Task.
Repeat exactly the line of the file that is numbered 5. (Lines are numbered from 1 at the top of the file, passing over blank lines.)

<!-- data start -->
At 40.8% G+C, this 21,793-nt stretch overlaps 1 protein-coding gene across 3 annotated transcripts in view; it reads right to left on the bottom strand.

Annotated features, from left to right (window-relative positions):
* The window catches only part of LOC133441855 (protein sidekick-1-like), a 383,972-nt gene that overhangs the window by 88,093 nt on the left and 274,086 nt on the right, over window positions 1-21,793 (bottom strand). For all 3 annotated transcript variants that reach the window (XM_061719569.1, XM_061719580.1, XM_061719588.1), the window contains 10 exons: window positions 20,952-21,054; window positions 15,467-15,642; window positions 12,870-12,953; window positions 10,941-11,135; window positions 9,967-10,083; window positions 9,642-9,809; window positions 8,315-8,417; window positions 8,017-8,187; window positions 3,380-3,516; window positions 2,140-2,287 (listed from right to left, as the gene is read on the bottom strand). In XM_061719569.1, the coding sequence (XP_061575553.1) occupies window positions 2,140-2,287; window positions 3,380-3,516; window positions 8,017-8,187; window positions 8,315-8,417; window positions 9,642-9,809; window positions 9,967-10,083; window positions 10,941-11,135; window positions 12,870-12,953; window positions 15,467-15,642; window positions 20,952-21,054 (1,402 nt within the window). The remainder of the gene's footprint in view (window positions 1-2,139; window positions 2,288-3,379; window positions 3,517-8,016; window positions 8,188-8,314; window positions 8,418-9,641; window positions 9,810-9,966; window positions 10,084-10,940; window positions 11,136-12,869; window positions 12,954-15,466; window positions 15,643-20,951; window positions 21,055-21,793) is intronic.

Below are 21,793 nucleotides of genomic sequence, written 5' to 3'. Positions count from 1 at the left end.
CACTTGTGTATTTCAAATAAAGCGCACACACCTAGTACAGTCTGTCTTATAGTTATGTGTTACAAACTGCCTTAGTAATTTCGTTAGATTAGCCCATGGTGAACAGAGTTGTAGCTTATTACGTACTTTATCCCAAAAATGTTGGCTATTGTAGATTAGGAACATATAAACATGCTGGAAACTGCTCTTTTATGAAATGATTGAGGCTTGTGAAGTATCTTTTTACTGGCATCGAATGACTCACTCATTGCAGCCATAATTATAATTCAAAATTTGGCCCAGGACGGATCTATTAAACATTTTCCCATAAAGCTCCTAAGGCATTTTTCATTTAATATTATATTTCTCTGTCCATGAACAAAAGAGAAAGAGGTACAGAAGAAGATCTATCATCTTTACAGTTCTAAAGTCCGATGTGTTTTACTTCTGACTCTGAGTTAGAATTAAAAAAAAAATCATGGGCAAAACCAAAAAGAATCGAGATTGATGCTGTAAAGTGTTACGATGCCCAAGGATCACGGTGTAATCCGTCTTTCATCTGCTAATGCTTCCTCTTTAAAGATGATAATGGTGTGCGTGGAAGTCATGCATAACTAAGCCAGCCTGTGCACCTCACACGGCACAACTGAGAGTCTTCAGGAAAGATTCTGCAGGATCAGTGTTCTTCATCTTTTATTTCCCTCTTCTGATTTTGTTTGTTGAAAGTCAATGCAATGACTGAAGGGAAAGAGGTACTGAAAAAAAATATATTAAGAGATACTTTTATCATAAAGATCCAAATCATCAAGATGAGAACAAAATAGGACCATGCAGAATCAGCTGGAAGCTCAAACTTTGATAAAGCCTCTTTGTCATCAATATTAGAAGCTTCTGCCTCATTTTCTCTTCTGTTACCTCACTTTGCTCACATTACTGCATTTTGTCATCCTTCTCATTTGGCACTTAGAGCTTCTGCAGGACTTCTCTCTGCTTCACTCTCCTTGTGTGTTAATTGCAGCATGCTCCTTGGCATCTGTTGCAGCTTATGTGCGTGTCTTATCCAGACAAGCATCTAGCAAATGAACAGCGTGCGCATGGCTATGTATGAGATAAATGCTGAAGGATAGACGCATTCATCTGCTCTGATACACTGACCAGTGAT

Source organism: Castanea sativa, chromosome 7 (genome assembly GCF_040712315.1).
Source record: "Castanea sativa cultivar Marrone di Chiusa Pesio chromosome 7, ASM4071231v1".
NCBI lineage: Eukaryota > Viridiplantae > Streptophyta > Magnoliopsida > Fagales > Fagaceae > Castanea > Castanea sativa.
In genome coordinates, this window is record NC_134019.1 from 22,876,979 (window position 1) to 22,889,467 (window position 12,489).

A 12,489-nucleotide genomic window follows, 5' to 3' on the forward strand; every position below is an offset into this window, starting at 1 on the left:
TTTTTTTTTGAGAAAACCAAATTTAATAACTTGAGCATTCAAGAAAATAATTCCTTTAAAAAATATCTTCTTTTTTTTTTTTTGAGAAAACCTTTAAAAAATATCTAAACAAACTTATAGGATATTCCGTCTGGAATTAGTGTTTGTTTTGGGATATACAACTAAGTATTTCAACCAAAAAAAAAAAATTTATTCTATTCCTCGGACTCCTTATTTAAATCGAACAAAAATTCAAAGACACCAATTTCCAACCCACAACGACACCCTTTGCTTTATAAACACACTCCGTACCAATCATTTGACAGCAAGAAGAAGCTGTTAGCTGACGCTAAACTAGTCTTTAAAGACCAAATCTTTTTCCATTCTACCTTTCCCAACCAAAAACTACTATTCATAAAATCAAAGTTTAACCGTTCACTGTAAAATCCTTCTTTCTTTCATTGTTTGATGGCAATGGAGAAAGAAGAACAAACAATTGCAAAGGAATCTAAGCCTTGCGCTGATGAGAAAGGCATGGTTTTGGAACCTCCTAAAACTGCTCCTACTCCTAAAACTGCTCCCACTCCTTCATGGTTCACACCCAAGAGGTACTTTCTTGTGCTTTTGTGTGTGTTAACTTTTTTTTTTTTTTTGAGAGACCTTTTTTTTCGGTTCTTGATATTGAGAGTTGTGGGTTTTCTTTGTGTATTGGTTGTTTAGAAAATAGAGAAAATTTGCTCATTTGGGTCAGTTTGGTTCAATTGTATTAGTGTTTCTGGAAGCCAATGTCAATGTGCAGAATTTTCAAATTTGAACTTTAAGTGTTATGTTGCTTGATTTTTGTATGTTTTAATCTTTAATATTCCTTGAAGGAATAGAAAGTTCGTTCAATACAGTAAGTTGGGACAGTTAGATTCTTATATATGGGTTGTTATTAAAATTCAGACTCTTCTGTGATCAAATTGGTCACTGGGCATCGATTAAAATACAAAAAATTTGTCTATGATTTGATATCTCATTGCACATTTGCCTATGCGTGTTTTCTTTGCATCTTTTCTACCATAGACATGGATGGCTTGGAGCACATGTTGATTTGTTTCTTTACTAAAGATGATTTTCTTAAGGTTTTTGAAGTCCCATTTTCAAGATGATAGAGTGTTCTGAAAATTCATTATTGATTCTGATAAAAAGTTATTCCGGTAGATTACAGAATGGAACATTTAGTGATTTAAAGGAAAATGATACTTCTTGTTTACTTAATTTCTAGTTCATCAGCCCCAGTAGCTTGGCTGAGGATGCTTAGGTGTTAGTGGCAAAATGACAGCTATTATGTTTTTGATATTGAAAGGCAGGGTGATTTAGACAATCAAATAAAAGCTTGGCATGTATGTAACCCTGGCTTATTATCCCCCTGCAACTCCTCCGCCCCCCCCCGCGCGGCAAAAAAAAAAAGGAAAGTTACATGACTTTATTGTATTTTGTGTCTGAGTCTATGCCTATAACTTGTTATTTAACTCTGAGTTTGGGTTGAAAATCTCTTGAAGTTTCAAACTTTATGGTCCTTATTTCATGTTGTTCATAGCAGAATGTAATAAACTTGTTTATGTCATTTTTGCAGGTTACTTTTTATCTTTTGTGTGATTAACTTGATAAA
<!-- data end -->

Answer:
CACTTGTGTATTTCAAATAAAGCGCACACACCTAGTACAGTCTGTCTTATAGTTATGTGTTACAAACTGCCTTAGTAATTTCGTTAGATTAGCCCATGGTGAACAGAGTTGTAGCTTATTACGTACTTTATCCCAAAAATGTTGGCTATTGTAGATTAGGAACATATAAACATGCTGGAAACTGCTCTTTTATGAAATGATTGAGGCTTGTGAAGTATCTTTTTACTGGCATCGAATGACTCACTCATTGCAGCCATAATTATAATTCAAAATTTGGCCCAGGACGGATCTATTAAACATTTTCCCATAAAGCTCCTAAGGCATTTTTCATTTAATATTATATTTCTCTGTCCATGAACAAAAGAGAAAGAGGTACAGAAGAAGATCTATCATCTTTACAGTTCTAAAGTCCGATGTGTTTTACTTCTGACTCTGAGTTAGAATTAAAAAAAAAATCATGGGCAAAACCAAAAAGAATCGAGATTGATGCTGTAAAGTGTTACGATGCCCAAGGATCACGGTGTAATCCGTCTTTCATCTGCTAATGCTTCCTCTTTAAAGATGATAATGGTGTGCGTGGAAGTCATGCATAACTAAGCCAGCCTGTGCACCTCACACGGCACAACTGAGAGTCTTCAGGAAAGATTCTGCAGGATCAGTGTTCTTCATCTTTTATTTCCCTCTTCTGATTTTGTTTGTTGAAAGTCAATGCAATGACTGAAGGGAAAGAGGTACTGAAAAAAAATATATTAAGAGATACTTTTATCATAAAGATCCAAATCATCAAGATGAGAACAAAATAGGACCATGCAGAATCAGCTGGAAGCTCAAACTTTGATAAAGCCTCTTTGTCATCAATATTAGAAGCTTCTGCCTCATTTTCTCTTCTGTTACCTCACTTTGCTCACATTACTGCATTTTGTCATCCTTCTCATTTGGCACTTAGAGCTTCTGCAGGACTTCTCTCTGCTTCACTCTCCTTGTGTGTTAATTGCAGCATGCTCCTTGGCATCTGTTGCAGCTTATGTGCGTGTCTTATCCAGACAAGCATCTAGCAAATGAACAGCGTGCGCATGGCTATGTATGAGATAAATGCTGAAGGATAGACGCATTCATCTGCTCTGATACACTGACCAGTGAT